does. However, imposing direct limits on Medicare and Medicaid spending runs the risk of reducing either access to care or the quality of care, with potentially negative consequences for some people’s health. For the Medicare and Medicaid programs, there is a limit to how much cost containment can be achieved, without doing harm, and without reorganizing the nation’s overall health care system. In the medium term, major reforms that change incentives for providers and consumers, provide better information to both about costs and benefits, and reorganize health care delivery can both improve care and yield budget savings. Such reforms will ease the pain imposed by—and eventually perhaps obviate the need for—an overall budget limit for health spending.
The committee’s options for Social Security are among many that have received wide discussion. Unlike the options for health, it is possible to estimate their budgetary effects with a good deal of confidence. Absent policy changes, future spending for Social Security benefits and future payroll tax revenues are relatively predictable from data on population aging, work and retirement patterns, immigration, and trends in wages.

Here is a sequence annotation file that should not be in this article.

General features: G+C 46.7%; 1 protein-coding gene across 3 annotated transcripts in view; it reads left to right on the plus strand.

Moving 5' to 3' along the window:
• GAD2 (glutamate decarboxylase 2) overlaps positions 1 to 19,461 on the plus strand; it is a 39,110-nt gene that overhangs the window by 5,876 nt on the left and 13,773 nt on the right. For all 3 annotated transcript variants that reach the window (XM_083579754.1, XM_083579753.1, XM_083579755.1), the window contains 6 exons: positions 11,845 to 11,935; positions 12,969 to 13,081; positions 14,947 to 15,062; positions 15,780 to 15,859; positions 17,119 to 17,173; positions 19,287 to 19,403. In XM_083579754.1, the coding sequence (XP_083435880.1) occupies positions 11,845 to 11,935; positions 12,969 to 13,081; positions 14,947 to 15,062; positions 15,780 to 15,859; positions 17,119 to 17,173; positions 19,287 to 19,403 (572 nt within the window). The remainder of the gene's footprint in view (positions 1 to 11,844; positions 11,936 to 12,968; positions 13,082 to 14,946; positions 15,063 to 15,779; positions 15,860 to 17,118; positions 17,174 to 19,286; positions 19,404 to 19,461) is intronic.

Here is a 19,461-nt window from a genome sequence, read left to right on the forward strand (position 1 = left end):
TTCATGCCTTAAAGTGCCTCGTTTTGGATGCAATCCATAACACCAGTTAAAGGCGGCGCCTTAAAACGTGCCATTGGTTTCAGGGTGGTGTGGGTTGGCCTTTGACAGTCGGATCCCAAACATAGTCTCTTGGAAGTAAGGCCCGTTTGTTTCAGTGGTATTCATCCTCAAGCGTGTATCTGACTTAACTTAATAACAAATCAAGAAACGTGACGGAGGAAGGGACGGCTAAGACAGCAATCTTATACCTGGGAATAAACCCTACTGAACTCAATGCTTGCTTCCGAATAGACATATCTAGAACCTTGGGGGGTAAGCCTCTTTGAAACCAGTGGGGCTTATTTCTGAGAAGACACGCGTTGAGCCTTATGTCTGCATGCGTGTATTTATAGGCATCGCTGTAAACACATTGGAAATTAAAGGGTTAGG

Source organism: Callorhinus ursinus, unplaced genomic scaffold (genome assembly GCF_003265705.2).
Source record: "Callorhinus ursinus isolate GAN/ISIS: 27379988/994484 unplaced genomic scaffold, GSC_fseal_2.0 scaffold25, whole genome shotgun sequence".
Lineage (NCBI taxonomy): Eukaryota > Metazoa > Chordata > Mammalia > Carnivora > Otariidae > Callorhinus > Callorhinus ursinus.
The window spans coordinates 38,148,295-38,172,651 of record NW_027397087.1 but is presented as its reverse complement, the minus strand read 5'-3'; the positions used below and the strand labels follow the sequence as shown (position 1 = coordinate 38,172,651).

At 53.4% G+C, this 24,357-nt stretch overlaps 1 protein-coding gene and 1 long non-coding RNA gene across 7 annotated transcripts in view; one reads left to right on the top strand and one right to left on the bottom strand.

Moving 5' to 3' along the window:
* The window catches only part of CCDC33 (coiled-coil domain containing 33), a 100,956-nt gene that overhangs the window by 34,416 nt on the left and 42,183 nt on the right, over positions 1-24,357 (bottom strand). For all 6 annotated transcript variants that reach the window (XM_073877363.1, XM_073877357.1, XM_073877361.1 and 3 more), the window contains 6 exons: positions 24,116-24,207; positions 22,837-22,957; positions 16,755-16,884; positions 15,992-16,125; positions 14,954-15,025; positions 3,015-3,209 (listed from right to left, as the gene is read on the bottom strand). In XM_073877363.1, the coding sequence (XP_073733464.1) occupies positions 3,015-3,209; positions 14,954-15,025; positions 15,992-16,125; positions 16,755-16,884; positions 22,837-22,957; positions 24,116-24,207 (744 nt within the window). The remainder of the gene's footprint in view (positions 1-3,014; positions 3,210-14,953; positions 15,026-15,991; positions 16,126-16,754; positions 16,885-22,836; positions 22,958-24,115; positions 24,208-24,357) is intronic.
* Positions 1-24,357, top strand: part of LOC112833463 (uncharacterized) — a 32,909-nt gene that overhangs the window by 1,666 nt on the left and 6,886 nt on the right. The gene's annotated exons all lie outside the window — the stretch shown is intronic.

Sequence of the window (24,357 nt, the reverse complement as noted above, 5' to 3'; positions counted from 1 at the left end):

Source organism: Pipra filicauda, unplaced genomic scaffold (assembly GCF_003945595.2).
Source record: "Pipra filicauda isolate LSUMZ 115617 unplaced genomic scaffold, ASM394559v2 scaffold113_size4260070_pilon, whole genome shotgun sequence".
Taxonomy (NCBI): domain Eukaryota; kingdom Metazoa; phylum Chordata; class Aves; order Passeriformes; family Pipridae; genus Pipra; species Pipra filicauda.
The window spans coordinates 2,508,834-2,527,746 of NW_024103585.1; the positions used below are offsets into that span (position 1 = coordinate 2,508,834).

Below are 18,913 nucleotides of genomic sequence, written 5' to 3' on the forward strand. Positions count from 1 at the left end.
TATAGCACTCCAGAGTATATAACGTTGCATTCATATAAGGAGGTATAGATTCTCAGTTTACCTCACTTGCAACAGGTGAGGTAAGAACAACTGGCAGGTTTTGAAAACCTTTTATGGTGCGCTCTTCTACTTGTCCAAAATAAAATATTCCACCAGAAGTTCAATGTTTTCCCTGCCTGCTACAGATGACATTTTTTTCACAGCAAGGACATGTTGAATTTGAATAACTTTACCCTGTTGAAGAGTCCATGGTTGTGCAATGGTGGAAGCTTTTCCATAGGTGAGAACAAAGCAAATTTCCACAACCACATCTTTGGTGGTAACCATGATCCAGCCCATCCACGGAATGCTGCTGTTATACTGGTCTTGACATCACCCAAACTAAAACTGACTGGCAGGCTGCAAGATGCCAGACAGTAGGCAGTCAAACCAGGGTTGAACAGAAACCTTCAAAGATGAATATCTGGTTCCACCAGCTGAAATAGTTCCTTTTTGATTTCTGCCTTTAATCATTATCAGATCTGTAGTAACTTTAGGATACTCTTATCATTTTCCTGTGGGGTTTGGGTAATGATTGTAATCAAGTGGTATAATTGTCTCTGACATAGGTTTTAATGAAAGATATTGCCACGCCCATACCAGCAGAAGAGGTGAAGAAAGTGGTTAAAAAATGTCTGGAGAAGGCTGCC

The range of options for Social Security is wide, and a set of frequently discussed and relatively incremental reforms can put the program on a financially self-sustaining trajectory. Moreover, there is precedent from the early 1980s for agreement on significant changes, although the adjustments required now to bring Social Security revenues and benefits into alignment over the long run would be larger than those adopted earlier.
The options the committee presents would eliminate the now-projected Social Security shortfall in different ways, showing how it is possible to preserve benefits scheduled under current law by increasing payroll taxes or what adjustments to the rate of the growth of benefits would be needed to avoid payroll tax increases. The committee’s options illustrate the broad range of choices available to keep Social Security solvent without changing the fundamental nature of the program. Restoring Social Security to solvency is not a prerequisite for putting the entire budget on a sustainable path, but it is desirable in itself and can make an important contribution to the broader goal of budget sustainability.
In 2008, 56 percent of all spending (excluding interest on the national debt) was for programs other than Medicare, Medicaid, and Social Security.1 The hundreds of programs in this broad category address a wide range of goals pursued by the federal government: for national and homeland